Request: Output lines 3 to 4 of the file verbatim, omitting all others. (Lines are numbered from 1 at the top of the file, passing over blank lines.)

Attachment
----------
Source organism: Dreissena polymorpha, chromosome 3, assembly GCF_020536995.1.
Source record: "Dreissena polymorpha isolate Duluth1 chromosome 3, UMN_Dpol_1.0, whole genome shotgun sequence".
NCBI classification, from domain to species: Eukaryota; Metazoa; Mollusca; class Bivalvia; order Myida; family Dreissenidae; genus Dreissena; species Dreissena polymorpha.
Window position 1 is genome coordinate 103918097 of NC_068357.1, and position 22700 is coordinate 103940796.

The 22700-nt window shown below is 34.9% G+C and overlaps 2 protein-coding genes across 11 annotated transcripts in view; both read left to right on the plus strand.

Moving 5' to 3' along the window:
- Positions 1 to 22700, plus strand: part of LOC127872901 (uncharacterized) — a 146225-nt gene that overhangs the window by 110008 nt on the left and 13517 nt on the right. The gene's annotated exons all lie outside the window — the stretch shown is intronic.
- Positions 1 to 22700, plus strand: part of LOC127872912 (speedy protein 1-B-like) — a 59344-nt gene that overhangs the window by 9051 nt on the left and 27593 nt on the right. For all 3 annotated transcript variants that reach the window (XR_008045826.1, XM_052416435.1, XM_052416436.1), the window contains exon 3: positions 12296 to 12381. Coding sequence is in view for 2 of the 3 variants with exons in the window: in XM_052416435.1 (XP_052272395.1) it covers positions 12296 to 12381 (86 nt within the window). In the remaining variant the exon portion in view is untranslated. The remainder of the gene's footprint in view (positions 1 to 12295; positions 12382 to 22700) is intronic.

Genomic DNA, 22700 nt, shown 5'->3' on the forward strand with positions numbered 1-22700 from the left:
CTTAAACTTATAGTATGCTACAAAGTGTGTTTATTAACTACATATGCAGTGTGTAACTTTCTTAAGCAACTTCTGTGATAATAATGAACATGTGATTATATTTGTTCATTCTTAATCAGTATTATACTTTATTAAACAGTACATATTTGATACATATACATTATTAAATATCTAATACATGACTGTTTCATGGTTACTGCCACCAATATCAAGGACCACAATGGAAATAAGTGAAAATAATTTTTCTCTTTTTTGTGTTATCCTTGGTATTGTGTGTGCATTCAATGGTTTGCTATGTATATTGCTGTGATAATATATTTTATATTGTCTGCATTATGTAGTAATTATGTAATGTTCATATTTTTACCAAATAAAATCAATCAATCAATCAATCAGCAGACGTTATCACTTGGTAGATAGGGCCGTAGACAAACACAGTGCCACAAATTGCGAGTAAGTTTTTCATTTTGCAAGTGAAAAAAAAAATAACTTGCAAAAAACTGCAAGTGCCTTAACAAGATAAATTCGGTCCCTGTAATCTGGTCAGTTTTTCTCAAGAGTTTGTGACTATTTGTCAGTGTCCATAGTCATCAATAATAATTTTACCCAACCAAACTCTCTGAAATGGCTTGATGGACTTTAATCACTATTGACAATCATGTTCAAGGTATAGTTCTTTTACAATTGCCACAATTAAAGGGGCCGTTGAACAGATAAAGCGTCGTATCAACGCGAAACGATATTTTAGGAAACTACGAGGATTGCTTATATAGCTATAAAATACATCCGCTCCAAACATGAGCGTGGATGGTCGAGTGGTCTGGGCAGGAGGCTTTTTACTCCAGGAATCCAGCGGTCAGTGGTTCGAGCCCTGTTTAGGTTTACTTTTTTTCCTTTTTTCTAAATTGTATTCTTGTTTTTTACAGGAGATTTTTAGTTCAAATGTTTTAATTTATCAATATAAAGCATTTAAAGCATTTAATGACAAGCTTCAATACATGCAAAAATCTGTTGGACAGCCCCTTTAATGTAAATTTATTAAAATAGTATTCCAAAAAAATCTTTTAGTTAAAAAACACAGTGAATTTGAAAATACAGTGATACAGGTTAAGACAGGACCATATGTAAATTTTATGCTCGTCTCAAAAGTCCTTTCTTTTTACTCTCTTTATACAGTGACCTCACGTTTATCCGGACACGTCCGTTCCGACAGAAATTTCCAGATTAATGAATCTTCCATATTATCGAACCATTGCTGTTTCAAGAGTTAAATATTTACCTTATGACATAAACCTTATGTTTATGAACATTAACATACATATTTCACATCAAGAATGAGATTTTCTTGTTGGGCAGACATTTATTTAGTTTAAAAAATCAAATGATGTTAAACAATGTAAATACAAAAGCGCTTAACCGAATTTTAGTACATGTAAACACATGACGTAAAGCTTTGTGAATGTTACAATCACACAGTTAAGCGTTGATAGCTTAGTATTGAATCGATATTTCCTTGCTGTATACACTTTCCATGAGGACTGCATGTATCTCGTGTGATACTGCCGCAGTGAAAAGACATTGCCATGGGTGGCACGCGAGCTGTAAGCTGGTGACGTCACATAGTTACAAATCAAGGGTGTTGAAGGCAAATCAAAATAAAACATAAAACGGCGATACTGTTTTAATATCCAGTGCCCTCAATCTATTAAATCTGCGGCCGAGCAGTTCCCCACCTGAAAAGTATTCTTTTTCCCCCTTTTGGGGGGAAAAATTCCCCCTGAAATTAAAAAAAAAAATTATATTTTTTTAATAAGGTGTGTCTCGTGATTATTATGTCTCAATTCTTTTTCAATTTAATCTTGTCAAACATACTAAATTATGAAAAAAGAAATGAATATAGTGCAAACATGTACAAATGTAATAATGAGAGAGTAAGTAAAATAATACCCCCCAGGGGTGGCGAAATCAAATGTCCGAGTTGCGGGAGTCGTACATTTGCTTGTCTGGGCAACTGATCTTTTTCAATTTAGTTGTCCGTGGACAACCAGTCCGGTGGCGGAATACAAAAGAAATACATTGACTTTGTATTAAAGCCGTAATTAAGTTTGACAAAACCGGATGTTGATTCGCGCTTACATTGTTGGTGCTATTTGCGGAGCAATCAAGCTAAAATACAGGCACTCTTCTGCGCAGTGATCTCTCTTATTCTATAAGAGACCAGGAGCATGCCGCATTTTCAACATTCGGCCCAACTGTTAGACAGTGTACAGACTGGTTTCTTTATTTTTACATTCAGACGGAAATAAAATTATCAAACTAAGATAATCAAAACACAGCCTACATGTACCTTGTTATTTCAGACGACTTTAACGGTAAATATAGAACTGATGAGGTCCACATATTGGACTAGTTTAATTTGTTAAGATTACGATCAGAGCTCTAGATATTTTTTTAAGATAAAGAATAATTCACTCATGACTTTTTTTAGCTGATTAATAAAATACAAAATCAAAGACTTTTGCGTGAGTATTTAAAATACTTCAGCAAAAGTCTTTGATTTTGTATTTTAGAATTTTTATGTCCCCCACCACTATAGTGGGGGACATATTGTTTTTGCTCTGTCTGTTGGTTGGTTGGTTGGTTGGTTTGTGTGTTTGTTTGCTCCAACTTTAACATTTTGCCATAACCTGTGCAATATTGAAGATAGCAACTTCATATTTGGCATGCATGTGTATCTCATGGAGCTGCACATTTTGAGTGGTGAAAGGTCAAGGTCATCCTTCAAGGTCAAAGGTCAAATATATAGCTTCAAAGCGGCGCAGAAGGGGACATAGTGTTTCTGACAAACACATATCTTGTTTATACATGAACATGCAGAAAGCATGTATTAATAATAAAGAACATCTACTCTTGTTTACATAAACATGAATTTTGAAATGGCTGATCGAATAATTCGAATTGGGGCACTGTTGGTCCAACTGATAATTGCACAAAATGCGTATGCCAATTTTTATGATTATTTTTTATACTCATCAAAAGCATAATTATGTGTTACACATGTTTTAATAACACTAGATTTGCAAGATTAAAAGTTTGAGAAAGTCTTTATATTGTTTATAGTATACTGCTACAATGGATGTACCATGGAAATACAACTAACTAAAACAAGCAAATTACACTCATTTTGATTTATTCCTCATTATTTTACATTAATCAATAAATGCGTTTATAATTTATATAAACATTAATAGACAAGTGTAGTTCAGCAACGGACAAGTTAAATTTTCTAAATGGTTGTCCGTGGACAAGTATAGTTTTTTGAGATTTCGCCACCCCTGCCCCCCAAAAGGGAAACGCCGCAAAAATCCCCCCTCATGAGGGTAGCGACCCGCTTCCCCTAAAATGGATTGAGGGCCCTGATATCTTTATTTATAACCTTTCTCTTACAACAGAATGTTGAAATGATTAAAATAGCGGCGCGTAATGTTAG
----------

NCBI classification, from domain to species: Eukaryota; Metazoa; Mollusca; class Bivalvia; order Myida; family Dreissenidae; genus Dreissena; species Dreissena polymorpha.
Window position 1 is genome coordinate 103918097 of NC_068357.1, and position 22700 is coordinate 103940796.